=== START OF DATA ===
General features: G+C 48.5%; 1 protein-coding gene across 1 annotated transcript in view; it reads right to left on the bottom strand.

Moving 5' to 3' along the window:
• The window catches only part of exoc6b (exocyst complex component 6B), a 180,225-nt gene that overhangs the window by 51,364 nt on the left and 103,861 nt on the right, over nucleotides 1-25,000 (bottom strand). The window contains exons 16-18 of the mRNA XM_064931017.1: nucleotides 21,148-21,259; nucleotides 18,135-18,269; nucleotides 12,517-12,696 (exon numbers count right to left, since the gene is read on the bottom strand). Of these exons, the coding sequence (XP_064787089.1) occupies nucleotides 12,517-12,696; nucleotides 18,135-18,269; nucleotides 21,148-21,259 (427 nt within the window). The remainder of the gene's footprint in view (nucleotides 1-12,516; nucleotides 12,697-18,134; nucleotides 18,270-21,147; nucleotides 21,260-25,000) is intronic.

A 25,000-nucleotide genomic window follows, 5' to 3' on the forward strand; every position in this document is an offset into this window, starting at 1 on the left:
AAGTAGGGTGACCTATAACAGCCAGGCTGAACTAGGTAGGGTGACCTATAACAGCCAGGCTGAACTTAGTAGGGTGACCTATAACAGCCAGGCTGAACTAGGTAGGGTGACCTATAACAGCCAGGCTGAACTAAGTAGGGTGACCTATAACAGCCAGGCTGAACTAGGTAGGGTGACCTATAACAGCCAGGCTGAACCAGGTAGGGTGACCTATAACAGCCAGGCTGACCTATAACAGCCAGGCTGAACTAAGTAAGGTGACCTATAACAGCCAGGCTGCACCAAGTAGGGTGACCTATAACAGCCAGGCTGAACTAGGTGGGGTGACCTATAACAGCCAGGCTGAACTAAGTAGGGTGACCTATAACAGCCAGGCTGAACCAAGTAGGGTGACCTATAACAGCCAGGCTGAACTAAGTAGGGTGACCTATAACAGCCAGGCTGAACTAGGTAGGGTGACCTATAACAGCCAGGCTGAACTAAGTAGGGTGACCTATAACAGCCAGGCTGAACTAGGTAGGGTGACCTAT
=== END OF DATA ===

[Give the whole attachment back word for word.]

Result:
General features: G+C 48.5%; 1 protein-coding gene across 1 annotated transcript in view; it reads right to left on the bottom strand.

Moving 5' to 3' along the window:
• The window catches only part of exoc6b (exocyst complex component 6B), a 180,225-nt gene that overhangs the window by 51,364 nt on the left and 103,861 nt on the right, over nucleotides 1-25,000 (bottom strand). The window contains exons 16-18 of the mRNA XM_064931017.1: nucleotides 21,148-21,259; nucleotides 18,135-18,269; nucleotides 12,517-12,696 (exon numbers count right to left, since the gene is read on the bottom strand). Of these exons, the coding sequence (XP_064787089.1) occupies nucleotides 12,517-12,696; nucleotides 18,135-18,269; nucleotides 21,148-21,259 (427 nt within the window). The remainder of the gene's footprint in view (nucleotides 1-12,516; nucleotides 12,697-18,134; nucleotides 18,270-21,147; nucleotides 21,260-25,000) is intronic.

A 25,000-nucleotide genomic window follows, 5' to 3' on the forward strand; every position in this document is an offset into this window, starting at 1 on the left:
AAGTAGGGTGACCTATAACAGCCAGGCTGAACTAGGTAGGGTGACCTATAACAGCCAGGCTGAACTTAGTAGGGTGACCTATAACAGCCAGGCTGAACTAGGTAGGGTGACCTATAACAGCCAGGCTGAACTAAGTAGGGTGACCTATAACAGCCAGGCTGAACTAGGTAGGGTGACCTATAACAGCCAGGCTGAACCAGGTAGGGTGACCTATAACAGCCAGGCTGACCTATAACAGCCAGGCTGAACTAAGTAAGGTGACCTATAACAGCCAGGCTGCACCAAGTAGGGTGACCTATAACAGCCAGGCTGAACTAGGTGGGGTGACCTATAACAGCCAGGCTGAACTAAGTAGGGTGACCTATAACAGCCAGGCTGAACCAAGTAGGGTGACCTATAACAGCCAGGCTGAACTAAGTAGGGTGACCTATAACAGCCAGGCTGAACTAGGTAGGGTGACCTATAACAGCCAGGCTGAACTAAGTAGGGTGACCTATAACAGCCAGGCTGAACTAGGTAGGGTGACCTAT